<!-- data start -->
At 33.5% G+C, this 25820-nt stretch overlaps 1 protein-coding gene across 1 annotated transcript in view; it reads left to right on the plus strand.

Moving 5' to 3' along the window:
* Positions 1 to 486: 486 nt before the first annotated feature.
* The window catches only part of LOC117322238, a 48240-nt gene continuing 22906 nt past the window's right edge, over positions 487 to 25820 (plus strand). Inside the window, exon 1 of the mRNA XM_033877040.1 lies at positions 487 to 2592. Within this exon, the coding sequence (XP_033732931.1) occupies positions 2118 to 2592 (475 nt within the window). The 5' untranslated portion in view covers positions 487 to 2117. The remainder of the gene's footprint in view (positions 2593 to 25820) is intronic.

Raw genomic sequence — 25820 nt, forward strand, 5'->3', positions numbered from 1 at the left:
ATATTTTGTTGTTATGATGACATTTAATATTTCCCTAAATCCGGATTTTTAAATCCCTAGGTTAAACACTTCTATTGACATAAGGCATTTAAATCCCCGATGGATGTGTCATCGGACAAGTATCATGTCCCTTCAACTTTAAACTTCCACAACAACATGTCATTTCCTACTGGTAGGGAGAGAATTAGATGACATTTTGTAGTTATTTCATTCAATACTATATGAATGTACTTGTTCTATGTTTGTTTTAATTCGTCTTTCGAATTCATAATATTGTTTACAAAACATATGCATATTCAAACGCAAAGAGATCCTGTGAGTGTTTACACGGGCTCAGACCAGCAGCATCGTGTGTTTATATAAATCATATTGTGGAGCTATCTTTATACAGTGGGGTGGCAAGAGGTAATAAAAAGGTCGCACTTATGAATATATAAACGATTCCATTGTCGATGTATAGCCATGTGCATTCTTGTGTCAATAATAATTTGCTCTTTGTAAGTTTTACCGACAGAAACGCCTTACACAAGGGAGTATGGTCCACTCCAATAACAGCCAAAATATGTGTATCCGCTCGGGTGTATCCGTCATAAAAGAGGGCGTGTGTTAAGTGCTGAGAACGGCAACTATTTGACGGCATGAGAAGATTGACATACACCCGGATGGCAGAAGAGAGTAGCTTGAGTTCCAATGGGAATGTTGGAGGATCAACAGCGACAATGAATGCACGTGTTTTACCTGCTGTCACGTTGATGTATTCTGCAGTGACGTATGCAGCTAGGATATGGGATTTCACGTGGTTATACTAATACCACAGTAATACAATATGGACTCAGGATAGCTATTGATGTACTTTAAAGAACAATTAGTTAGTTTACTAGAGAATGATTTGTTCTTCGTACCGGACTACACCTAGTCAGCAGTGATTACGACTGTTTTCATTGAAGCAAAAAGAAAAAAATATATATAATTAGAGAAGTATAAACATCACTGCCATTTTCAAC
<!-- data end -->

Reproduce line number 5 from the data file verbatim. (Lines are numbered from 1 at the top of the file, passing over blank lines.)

Raw genomic sequence — 25820 nt, forward strand, 5'->3', positions numbered from 1 at the left: